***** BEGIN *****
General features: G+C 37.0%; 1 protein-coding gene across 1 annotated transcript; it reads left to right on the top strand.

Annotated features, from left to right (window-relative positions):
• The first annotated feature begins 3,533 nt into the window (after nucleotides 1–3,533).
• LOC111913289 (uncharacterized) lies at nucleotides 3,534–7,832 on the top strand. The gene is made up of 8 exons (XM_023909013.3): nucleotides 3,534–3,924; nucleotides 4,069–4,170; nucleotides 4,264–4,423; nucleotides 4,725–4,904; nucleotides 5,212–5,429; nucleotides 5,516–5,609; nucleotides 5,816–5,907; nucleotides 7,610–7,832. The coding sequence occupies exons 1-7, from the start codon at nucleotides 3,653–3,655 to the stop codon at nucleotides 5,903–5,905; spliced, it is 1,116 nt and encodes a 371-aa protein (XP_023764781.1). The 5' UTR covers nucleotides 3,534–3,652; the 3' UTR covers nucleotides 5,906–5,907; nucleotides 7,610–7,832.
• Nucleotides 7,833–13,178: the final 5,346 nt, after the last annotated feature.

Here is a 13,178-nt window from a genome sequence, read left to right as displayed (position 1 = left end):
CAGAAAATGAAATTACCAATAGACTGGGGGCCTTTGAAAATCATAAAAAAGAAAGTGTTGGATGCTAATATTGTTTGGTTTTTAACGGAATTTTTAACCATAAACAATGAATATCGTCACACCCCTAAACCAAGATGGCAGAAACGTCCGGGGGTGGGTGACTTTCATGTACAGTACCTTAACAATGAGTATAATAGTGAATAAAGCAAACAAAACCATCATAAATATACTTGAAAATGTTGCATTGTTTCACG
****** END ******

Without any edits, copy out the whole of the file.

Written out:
General features: G+C 37.0%; 1 protein-coding gene across 1 annotated transcript; it reads left to right on the top strand.

Annotated features, from left to right (window-relative positions):
• The first annotated feature begins 3,533 nt into the window (after nucleotides 1–3,533).
• LOC111913289 (uncharacterized) lies at nucleotides 3,534–7,832 on the top strand. The gene is made up of 8 exons (XM_023909013.3): nucleotides 3,534–3,924; nucleotides 4,069–4,170; nucleotides 4,264–4,423; nucleotides 4,725–4,904; nucleotides 5,212–5,429; nucleotides 5,516–5,609; nucleotides 5,816–5,907; nucleotides 7,610–7,832. The coding sequence occupies exons 1-7, from the start codon at nucleotides 3,653–3,655 to the stop codon at nucleotides 5,903–5,905; spliced, it is 1,116 nt and encodes a 371-aa protein (XP_023764781.1). The 5' UTR covers nucleotides 3,534–3,652; the 3' UTR covers nucleotides 5,906–5,907; nucleotides 7,610–7,832.
• Nucleotides 7,833–13,178: the final 5,346 nt, after the last annotated feature.

Here is a 13,178-nt window from a genome sequence, read left to right as displayed (position 1 = left end):
CAGAAAATGAAATTACCAATAGACTGGGGGCCTTTGAAAATCATAAAAAAGAAAGTGTTGGATGCTAATATTGTTTGGTTTTTAACGGAATTTTTAACCATAAACAATGAATATCGTCACACCCCTAAACCAAGATGGCAGAAACGTCCGGGGGTGGGTGACTTTCATGTACAGTACCTTAACAATGAGTATAATAGTGAATAAAGCAAACAAAACCATCATAAATATACTTGAAAATGTTGCATTGTTTCACG